Meet the Theranos whistleblowers

The blood testing startup Theranos was once valued at $9 billion, but when it came to light that its revolutionary technology was a lie hidden from most all who worked there, the jig was up. It came down to Erika Cheung and Tyler Shultz, two former Theranos employees turned whistleblowers, to speak up about the fraud perpetrated by the company. Its chief executive officer (CEO) Elizabeth Holmes went from being touted as the youngest self-made billionaire to criminal, along with former chief operating officer (COO) Ramesh “Sunny” Balwani. Holmes is now facing up to 20 years in prison and potentially millions in fines and restitution.

This article is going to illuminate how Cheung and Shultz contributed to Theranos’ crumbling facade, and the effects they experienced. Both were enamored with Holmes’ vision for the company and its technology, along with a long list of influential investors who lost millions in the process. These included the likes of Henry Kissinger, George Shultz (Tyler’s grandfather), Betsy DeVos and a slew of others who believed in Elizabeth’s tall tale of revolutionising blood sample testing.

Erika Cheung

Erika Cheung worked at Theranos for six months in the mid-2010s. A lab assistant for the company, she was pulled in by Holmes’ charisma and success in the industry. Unfortunately, she quickly realised that Theranos’ Edison device, which was supposed to test for various medical conditions from a small sample of only a few drops of blood, did not work as advertised.

Cheung first realised practices at Theranos were not up to snuff when she witnessed data outliers from the blood testing results were being deleted. This was done to ensure that the tech passed quality-control tests, despite being utterly inaccurate. Erika revealed that of the approx. 90 blood tests offered by Theranos, only a few could be processed. She also used her own blood to test on the company’s machines. The results indicated a vitamin D deficiency which was not corroborated using traditional methods of blood sample analysis.

Erika left the company when she understood she could not in good conscience support its use of fraudulent technology. In 2015 she sent a letter to the Center for Medicare & Medicaid Services detailing the problems she witnessed at the company. Her disclosure led to a surprise inspection by the agency, culminating in the company shutting its laboratories down. Cheung testified to all this in the 2018 trial which led to Holmes’ conviction.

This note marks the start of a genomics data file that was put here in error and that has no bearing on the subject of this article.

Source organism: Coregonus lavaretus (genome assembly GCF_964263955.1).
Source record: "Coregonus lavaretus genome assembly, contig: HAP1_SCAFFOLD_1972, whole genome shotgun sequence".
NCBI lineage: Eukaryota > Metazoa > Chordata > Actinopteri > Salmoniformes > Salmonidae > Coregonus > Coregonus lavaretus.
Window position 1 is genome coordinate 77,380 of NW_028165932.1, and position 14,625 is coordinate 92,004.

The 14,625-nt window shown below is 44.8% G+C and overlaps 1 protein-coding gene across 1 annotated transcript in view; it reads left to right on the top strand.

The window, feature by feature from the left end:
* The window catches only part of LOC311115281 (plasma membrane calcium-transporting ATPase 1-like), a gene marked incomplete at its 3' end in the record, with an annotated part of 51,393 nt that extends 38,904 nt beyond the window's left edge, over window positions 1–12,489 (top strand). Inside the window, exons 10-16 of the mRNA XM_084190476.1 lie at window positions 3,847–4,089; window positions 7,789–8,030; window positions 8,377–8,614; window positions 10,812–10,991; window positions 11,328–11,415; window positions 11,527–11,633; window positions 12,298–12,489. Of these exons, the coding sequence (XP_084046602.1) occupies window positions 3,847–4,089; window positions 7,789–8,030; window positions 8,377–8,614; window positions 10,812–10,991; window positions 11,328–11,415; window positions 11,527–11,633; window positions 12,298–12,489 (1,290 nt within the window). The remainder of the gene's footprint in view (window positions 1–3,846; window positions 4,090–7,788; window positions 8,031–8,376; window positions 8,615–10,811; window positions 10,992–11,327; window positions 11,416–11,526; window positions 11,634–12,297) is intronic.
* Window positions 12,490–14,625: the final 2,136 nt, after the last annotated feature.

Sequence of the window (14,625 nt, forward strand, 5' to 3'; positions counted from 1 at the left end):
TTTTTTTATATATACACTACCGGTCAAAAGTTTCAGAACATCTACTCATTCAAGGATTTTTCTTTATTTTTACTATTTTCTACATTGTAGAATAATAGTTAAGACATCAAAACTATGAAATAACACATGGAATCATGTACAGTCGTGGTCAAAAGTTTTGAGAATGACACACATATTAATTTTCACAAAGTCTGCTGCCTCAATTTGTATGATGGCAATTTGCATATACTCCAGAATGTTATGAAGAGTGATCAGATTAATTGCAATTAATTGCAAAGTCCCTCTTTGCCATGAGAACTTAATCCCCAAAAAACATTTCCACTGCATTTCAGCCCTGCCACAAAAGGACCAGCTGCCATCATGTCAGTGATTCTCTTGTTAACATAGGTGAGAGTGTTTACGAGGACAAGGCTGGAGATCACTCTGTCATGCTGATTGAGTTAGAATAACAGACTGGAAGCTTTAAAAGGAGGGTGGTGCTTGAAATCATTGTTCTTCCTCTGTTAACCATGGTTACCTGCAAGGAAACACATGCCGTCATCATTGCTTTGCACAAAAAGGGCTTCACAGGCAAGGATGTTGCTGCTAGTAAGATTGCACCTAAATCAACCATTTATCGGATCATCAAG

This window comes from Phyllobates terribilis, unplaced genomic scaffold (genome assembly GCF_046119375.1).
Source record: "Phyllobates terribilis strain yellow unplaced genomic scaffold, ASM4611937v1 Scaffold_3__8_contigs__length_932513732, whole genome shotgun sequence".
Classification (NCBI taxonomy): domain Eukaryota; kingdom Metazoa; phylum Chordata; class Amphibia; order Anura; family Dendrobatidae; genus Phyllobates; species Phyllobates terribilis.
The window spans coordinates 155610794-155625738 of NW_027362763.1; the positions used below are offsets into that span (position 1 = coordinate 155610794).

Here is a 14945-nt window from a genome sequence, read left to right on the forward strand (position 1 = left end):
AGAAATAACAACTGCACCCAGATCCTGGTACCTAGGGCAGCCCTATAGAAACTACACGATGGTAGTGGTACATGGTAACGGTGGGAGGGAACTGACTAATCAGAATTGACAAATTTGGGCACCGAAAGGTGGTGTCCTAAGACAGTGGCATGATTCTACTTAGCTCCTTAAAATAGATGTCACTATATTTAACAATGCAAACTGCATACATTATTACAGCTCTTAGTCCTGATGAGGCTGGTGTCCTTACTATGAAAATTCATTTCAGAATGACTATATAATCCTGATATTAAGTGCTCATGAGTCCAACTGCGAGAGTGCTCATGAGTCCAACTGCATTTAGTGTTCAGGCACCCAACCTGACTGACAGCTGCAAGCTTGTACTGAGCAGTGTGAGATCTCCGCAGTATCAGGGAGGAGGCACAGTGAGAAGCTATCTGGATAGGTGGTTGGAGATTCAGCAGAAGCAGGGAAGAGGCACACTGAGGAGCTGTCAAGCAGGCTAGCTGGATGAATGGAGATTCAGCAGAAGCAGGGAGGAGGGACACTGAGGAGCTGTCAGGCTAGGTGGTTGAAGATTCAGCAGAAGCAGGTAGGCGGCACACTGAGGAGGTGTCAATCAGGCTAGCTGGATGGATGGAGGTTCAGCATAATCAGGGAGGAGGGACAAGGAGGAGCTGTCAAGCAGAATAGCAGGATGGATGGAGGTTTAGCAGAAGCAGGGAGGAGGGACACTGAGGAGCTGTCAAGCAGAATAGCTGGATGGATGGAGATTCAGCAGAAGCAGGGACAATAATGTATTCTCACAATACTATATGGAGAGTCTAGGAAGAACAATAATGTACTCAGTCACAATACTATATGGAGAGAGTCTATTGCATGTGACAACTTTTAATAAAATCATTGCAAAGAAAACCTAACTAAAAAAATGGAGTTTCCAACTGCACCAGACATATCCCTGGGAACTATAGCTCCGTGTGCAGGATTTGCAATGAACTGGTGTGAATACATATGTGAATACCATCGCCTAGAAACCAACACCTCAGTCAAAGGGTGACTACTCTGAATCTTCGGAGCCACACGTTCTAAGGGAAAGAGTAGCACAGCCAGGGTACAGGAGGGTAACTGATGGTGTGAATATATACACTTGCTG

Tyler Shultz

Similar to Erika Cheung, Tyler Shultz was dazzled by Elizabeth Holmes’ vision. The two met through his grandfather, who ended up investing in and eventually joining the Theranos board. The younger Shultz started working at the company in 2013, immediately struck by the contrast of what Holmes told investors and the reality. At Theranos Tyler encountered a culture of secrecy and low morale, stone-walling and locked doors.

Schultz described what was going on at the company as a scheme to keep the scientists unaware of what really went on in the labs. What he witnessed corroborates Erika Cheung’s account of data mismanagement. They called it the ‘repeat and delete’ methodology, which is not a valid method of scientific inquiry. If it were, anyone could cherry-pick the precise data points they are fond of and repeat experiments until they achieve the desired result. Tyler’s manager Aruna Ayer, who was not satisfied with the situation either, acknowledged that this is not how science is supposed to work.

In 2014 Shultz revealed to the New York State Department of Health Theranos’ dodgy testing procedures. Sadly he never heard back despite eventually giving them the company’s name. Then, in 2015 while working with his former Theranos manager Aruna Ayer, Tyler became aware of John Carreyrou from the Wall Street Journal and his interest in the company. About a month after the two talked, Tyler’s grandfather George Shultz (by then a member of the Theranos board) expressed that he wanted to speak with his grandson about his conversations with the press.

When the younger Shultz agreed to the meeting, with the stipulation no lawyers would be present, he was ambushed by precisely that. They handed him an application for a temporary restraining order, a notice to appear in court and a letter alleging that he had leaked Theranos trade secrets. The elder Shultz blamed the lawyers on Holmes and maintained he did not agree with how they treated his grandson. Still, he continued to support Elizabeth, believing in the technology.


After Carreyrou published the story, it was over for Theranos. What becomes apparent is that it took both Erika and Tyler speaking up on separate occasions, several times, and to different levels of authority to truly expose the company. Tyler expressed his concerns internally too, but could not effect change until the story hit the newspapers. Thankfully, Erika Cheung’s complaint to the Centers for Medicare & Medicaid Services triggered the surprise inspection, coinciding with Carreyrou’s publication.

A last significant point is that Tyler Shultz did not even realise he was a whistleblower until the newspapers called him one. Had he conceived of the situation differently, his approach may have been more systematic, allowing the authorities to intervene earlier. However, this can serve as a learning opportunity for future whistleblowers who find themselves in a similar position.

Further reading:

Griffith E (2021) Theranos whistleblower testifies she was alarmed by company’s blood tests. The Irish Times, 15 September. Available at:  

Primeaux E (2019) Whistleblower helped dismantle biotech juggernaut Theranos in his 'zero-strategy' defense. Fraud Magazine, September/October. Available at: